Norman Stone

A Sinister Clown

Khrushchev: The Man and His Era

By

The Free Press 876pp £25 order from our bookshop

THE FACE OF a clown, seen close-to, can be rather frightening, remarked Arthur Koestler. In October 1962, the world nearly came to an end: Khrushchev provoked the Americans, at nuclear level, over Cuba. He, and to an extent they, backed down, but there were a few days of exceehngly high tension, and American planes were put in such a state of readiness that one press of the button would have set off the ‘mutually assured destruction’ (MAD) whose threat dictated thermo-nuclear strategy. William Taubman’s chapter on the Cuban Missile Crisis is, incidentally, the best in a very good book – it is a piece of literary craftsmanship as well as scholarship. Did Khrushchev take a sober view of it all? He hd not offer any regrets, and told the Central Committee: ‘It was not necessary to act like the czarist officer who farted at the ball and then shot himself.’ A clown, but a sinister one – for some reason a recurring figure in Russian history, from Peter the Great’s sodden parodies of Orthodox liturgy straight through to Zhirinovsky.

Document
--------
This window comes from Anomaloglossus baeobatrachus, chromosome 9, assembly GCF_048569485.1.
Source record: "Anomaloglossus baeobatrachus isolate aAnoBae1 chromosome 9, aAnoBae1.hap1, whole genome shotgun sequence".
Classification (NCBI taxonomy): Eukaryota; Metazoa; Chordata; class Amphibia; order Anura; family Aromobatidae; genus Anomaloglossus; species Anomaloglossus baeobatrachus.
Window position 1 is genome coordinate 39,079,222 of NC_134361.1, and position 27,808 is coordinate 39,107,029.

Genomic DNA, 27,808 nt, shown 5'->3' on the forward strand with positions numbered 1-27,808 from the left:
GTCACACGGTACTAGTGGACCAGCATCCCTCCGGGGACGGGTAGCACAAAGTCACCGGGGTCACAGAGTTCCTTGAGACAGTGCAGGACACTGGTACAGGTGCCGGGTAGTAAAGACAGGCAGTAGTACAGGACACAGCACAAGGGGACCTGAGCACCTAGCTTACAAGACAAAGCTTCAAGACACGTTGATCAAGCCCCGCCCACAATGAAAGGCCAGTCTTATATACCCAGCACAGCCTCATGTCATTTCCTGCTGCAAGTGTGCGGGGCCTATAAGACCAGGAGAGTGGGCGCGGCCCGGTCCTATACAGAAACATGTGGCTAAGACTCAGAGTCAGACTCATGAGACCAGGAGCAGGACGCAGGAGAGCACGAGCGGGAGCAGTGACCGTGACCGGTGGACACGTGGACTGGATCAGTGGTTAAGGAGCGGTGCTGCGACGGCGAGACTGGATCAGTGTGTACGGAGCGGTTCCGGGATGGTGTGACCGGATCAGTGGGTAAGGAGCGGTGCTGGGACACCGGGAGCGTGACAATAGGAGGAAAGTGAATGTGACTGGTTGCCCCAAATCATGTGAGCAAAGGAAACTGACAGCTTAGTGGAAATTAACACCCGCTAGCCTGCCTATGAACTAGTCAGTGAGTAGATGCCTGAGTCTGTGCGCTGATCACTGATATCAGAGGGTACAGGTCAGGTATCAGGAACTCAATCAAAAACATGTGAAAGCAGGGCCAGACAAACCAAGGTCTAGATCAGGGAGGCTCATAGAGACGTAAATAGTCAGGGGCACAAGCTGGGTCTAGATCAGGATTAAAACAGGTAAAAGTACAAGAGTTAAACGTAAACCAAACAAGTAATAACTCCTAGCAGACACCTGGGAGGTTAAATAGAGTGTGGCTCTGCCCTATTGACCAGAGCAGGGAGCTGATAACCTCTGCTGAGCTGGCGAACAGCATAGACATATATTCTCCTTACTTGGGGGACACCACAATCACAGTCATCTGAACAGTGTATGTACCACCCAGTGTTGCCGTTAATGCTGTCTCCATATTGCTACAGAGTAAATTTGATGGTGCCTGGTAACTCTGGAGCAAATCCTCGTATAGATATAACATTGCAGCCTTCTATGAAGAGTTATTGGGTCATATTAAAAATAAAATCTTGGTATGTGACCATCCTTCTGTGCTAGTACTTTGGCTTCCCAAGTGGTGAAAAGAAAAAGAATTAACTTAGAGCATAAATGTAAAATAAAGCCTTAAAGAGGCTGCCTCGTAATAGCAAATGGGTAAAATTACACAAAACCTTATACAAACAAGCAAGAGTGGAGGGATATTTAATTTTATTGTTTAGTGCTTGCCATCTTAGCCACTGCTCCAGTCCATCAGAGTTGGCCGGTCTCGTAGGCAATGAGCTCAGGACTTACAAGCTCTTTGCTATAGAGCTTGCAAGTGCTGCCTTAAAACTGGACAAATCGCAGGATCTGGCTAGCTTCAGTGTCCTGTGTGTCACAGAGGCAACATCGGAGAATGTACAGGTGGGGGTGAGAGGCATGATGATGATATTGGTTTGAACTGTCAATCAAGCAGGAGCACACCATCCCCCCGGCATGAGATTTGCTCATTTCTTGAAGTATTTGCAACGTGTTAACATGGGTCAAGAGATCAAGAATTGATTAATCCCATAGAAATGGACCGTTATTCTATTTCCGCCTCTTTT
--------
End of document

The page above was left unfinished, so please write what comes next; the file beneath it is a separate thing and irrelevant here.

Follow Literary Review on Twitter

  • Last Tweets

    • 'One of the best aspects of Kaufmann’s book is its optimism' Here's @BurlM11's review of @epkaufm's Whiteshift. ,
    • Whom did Picasso label a 'bristly pig'? Read Rosalind P Blakesley's review of The Collector by Natalya Semenova to… ,
    • Alexandra Gajda on Anna Beer's new biography, Patriot or Traitor: The Life and Death of Sir Walter Ralegh ,
    • Mark Lawson reviews @jonathancoe's Middle England - The Rotters' Club for our Brexit age. ,
    • 'Behind every book that is published lies ... a haunted landscape, populated by the ghosts of things written and ex… ,
    • 'We once more live in a great age of dragon invention' Here's Tom Shippey on Martin Arnold's The Dragon ,
    • RT : Man at the q&a part of the book panel: Don't say it Don't say it Don't say it Don't say it Don't say it Don't s… ,